I have a confession. I use cloth diapers on my baby. When people ask me about it, I never really know what to say, especially because they are usually looking at me like I am crazy. I fear that justifying my own choice makes me sound self-righteous or judgmental, even though I don’t feel that way. That being said, cloth diapering is one of the best choices I have ever made as a parent. I realize it isn’t for everyone, but I sure wish more people would give it a whirl (see the end of this post for information on how you can try cloth diapering for $15). So, anyway, I usually try to avoid the topic. My standard canned answer is that it’s just something that I felt was right for me and my baby. But I get asked often enough that I thought maybe I could share a little bit more about how I came to use cloth diapers and what it’s really like to use them.
The most common question people ask me is why did I choose to use cloth diapers instead of disposables. Well, with my first son, I *did* use disposable diapers. I wanted to use cloth, but apparently my Google-fu was lacking, because the only options I discovered at the time were a diaper delivery service and a weird partially-flushable product called gDiapers. I researched both, determined neither was for me, and went with disposables. I really didn’t know there were other options.
So, why cloth this time around? Well, I think disposable diapers are gross. There, I said it. One could argue that all diapers are gross. Many people certainly think that cloth diapers are gross. Everyone is entitled to their opinion, and I personally hated using disposable diapers. I hate the smell of them, even when they’re clean. I cringed when that chemical gel would leak out and stick to my baby’s genitals. I worried about the chemicals in the diapers and hated that the chlorine-free ones were so much more expensive. Then there was the trash. Every time we would take a bag of dirty diapers out to the trash, my stomach would lurch. Not only did it smell, but I hated the thought of throwing all that poop in a landfill.
When my second baby was on the way, I found myself getting really stressed out about using disposable diapers again, especially considering how much I’ve learned in the last 4 years about the chemicals we are exposed to on a daily basis and the impact of that on our health. I started looking into cloth again and found that in the last 4-5 years, things had come a long way in the cloth diapering world. Within an hour of browsing on the Internet, I knew I had found what I was looking for.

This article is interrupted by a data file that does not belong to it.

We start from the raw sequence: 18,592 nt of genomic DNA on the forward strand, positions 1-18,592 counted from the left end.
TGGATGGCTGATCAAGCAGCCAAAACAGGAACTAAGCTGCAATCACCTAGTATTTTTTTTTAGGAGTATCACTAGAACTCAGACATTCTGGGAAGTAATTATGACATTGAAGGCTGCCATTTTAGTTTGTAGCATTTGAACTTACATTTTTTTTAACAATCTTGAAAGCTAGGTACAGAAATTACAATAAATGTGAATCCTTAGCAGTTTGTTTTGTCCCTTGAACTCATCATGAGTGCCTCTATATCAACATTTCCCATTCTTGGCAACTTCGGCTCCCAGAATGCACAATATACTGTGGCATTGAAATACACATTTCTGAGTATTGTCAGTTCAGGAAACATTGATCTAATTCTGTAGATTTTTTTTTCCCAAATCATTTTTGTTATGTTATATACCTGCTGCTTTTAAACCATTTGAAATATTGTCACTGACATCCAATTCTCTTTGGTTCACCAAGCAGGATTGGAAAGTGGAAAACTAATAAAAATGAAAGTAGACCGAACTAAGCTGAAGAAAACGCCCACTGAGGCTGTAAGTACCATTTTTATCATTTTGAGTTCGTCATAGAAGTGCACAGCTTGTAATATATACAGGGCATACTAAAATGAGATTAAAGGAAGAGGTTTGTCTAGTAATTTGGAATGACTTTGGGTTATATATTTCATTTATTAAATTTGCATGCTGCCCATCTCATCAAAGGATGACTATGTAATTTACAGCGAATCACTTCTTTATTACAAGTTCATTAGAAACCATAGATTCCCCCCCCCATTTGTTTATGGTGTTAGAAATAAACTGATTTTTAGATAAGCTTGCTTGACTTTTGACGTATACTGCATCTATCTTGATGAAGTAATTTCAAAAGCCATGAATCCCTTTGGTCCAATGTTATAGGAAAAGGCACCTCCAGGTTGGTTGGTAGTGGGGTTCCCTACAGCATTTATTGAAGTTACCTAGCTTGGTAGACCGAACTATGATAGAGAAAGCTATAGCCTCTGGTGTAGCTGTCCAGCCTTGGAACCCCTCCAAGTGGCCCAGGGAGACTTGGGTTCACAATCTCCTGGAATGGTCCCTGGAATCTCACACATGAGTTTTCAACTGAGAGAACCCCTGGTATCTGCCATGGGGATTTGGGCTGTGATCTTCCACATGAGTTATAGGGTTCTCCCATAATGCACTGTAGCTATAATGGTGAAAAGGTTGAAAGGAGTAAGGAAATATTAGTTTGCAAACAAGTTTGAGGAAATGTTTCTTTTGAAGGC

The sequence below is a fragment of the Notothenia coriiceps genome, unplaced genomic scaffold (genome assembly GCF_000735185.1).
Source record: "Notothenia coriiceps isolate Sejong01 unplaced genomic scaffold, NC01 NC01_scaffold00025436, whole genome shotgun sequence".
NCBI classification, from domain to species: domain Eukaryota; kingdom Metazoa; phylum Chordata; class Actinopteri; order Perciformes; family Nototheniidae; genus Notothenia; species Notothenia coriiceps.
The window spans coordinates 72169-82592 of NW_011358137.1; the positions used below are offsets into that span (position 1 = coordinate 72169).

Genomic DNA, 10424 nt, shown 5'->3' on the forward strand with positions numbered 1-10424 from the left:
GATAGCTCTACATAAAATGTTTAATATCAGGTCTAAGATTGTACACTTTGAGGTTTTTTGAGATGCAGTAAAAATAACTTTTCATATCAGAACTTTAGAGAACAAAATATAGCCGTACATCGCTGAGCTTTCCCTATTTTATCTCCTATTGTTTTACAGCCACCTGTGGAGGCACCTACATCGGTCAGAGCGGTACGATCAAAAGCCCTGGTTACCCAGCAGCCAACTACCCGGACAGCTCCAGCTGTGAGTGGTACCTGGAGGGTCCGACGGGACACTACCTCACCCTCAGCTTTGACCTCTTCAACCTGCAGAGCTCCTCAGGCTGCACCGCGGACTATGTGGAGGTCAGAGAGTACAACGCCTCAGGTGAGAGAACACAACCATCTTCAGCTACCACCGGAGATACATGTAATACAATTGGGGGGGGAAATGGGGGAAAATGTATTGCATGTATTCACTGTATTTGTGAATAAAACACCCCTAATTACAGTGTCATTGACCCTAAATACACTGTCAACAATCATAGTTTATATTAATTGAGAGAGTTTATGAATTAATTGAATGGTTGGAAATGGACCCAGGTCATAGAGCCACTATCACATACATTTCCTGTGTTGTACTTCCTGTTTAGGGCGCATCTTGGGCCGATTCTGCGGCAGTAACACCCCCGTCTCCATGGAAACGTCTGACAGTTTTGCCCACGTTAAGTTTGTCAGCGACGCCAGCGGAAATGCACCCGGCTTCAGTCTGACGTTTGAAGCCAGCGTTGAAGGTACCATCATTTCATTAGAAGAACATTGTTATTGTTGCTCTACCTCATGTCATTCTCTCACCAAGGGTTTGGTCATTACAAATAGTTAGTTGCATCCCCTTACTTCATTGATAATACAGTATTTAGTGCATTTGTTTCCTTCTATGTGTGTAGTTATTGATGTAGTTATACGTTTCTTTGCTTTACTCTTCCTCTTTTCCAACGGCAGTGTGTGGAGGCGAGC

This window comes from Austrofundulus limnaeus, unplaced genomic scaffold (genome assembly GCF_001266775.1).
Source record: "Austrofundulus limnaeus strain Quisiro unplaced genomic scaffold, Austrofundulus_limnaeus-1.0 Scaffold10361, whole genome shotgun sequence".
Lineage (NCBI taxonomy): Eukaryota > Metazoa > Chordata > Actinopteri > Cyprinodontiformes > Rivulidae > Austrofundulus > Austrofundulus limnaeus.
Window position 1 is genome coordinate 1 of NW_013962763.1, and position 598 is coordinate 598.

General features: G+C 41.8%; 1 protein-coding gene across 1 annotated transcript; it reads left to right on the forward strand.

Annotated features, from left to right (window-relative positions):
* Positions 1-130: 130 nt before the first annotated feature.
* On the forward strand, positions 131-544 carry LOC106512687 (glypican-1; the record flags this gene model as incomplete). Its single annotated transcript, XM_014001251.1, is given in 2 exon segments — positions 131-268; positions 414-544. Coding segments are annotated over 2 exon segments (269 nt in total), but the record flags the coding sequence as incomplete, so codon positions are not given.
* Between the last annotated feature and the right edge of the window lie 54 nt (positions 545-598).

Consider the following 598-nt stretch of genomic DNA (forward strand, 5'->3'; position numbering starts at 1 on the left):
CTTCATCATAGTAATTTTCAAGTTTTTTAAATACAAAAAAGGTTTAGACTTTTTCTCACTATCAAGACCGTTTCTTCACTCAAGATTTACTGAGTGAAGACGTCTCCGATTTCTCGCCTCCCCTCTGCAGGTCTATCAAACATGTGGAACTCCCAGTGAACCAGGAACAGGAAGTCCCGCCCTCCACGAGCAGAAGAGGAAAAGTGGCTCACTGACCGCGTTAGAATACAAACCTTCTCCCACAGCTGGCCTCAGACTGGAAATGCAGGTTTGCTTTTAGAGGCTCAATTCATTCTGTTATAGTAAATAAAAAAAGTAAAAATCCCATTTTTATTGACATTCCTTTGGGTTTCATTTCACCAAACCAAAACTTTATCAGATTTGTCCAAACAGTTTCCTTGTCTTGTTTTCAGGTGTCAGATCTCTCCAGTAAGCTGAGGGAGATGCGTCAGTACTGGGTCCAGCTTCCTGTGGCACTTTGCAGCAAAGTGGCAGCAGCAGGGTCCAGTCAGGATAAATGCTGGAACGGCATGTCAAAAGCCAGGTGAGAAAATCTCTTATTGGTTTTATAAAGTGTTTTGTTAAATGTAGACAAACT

If you’re still with me, you may be wondering how exactly cloth diapering works. I know moms who considered cloth, but they mentioned it to their own mothers, who horrified them with stories of pins, plastic pants, and bleach-filled pails. Trust me when I say it’s not like that anymore! There are dozens of options when it comes to cloth diapers, and people choose different kinds based on what works with their lifestyle and budget. I’ll tell you how mine work. I use a type of diaper called an “all in one”. This means that it has the absorbent layers and the waterproof layer all in one piece, so it goes on and off just like a disposable diaper. I use mainly two brands of diapers, Nana’s Bottoms and bumGenius Elementals. These diapers are so luxurious, made from bamboo velour and organic cotton. It feels great to put these materials against my baby’s skin and know that there are no mysterious chemicals…
Okay, that’s always a big concern. The poop. Here’s the way I look at it. As a parent, you are going to be dealing with a lot of poop. No matter what, you’re going to be changing poopy diapers and wiping poopy bottoms. The main difference is, when you use cloth, you need to get the poop into the toilet. My husband installed a little sprayer contraption on the side of the toilet, and I basically spray the poop into the toilet, then the diaper goes in the diaper pail. There are also flushable liners that you can put inside the diaper, so when your baby poops, it gets on the liner and you just peel that off and throw it in the toilet. Pee diapers go straight into the diaper pail. We use cloth wipes, too, so they go into the pail with everything else. Oh, and the diaper pail is just a trash can with a waterproof, washable liner. It’s not filled with any liquid and certainly no bleach.
I’m lucky because I don’t have to commute. It’s very easy for me to throw a load of diaper laundry in first thing in the morning, switch it to the dryer at lunch, and put them away after work. For a working mom with a commute, it is a little tougher. But just like putting fresh food on the table every night, it just takes some planning. Make it a part of your routine, and it’s no big deal.